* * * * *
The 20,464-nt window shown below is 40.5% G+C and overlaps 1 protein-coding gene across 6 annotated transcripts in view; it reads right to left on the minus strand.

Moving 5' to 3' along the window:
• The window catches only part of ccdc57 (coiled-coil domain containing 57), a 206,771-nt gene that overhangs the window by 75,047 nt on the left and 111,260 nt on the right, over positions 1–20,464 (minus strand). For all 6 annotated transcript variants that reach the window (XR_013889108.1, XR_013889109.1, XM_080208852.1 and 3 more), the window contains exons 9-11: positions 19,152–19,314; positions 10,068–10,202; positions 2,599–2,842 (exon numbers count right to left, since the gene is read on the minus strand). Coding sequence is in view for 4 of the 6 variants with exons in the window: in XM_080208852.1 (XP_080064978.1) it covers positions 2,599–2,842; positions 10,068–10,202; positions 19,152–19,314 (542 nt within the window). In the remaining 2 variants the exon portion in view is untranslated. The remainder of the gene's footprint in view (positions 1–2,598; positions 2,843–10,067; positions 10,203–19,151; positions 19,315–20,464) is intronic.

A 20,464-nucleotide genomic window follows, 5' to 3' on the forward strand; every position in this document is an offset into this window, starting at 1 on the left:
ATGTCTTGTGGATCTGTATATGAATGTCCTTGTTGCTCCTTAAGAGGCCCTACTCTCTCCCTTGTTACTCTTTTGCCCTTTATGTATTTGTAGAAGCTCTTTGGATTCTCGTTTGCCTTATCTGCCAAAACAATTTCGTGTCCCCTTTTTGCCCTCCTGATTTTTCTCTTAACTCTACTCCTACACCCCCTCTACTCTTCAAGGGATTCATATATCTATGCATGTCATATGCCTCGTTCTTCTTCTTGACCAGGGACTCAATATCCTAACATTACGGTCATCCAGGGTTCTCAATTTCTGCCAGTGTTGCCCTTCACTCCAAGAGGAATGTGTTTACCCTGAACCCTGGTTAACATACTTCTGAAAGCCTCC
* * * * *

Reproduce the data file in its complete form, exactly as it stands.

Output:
The 20,464-nt window shown below is 40.5% G+C and overlaps 1 protein-coding gene across 6 annotated transcripts in view; it reads right to left on the minus strand.

Moving 5' to 3' along the window:
• The window catches only part of ccdc57 (coiled-coil domain containing 57), a 206,771-nt gene that overhangs the window by 75,047 nt on the left and 111,260 nt on the right, over positions 1–20,464 (minus strand). For all 6 annotated transcript variants that reach the window (XR_013889108.1, XR_013889109.1, XM_080208852.1 and 3 more), the window contains exons 9-11: positions 19,152–19,314; positions 10,068–10,202; positions 2,599–2,842 (exon numbers count right to left, since the gene is read on the minus strand). Coding sequence is in view for 4 of the 6 variants with exons in the window: in XM_080208852.1 (XP_080064978.1) it covers positions 2,599–2,842; positions 10,068–10,202; positions 19,152–19,314 (542 nt within the window). In the remaining 2 variants the exon portion in view is untranslated. The remainder of the gene's footprint in view (positions 1–2,598; positions 2,843–10,067; positions 10,203–19,151; positions 19,315–20,464) is intronic.

A 20,464-nucleotide genomic window follows, 5' to 3' on the forward strand; every position in this document is an offset into this window, starting at 1 on the left:
ATGTCTTGTGGATCTGTATATGAATGTCCTTGTTGCTCCTTAAGAGGCCCTACTCTCTCCCTTGTTACTCTTTTGCCCTTTATGTATTTGTAGAAGCTCTTTGGATTCTCGTTTGCCTTATCTGCCAAAACAATTTCGTGTCCCCTTTTTGCCCTCCTGATTTTTCTCTTAACTCTACTCCTACACCCCCTCTACTCTTCAAGGGATTCATATATCTATGCATGTCATATGCCTCGTTCTTCTTCTTGACCAGGGACTCAATATCCTAACATTACGGTCATCCAGGGTTCTCAATTTCTGCCAGTGTTGCCCTTCACTCCAAGAGGAATGTGTTTACCCTGAACCCTGGTTAACATACTTCTGAAAGCCTCC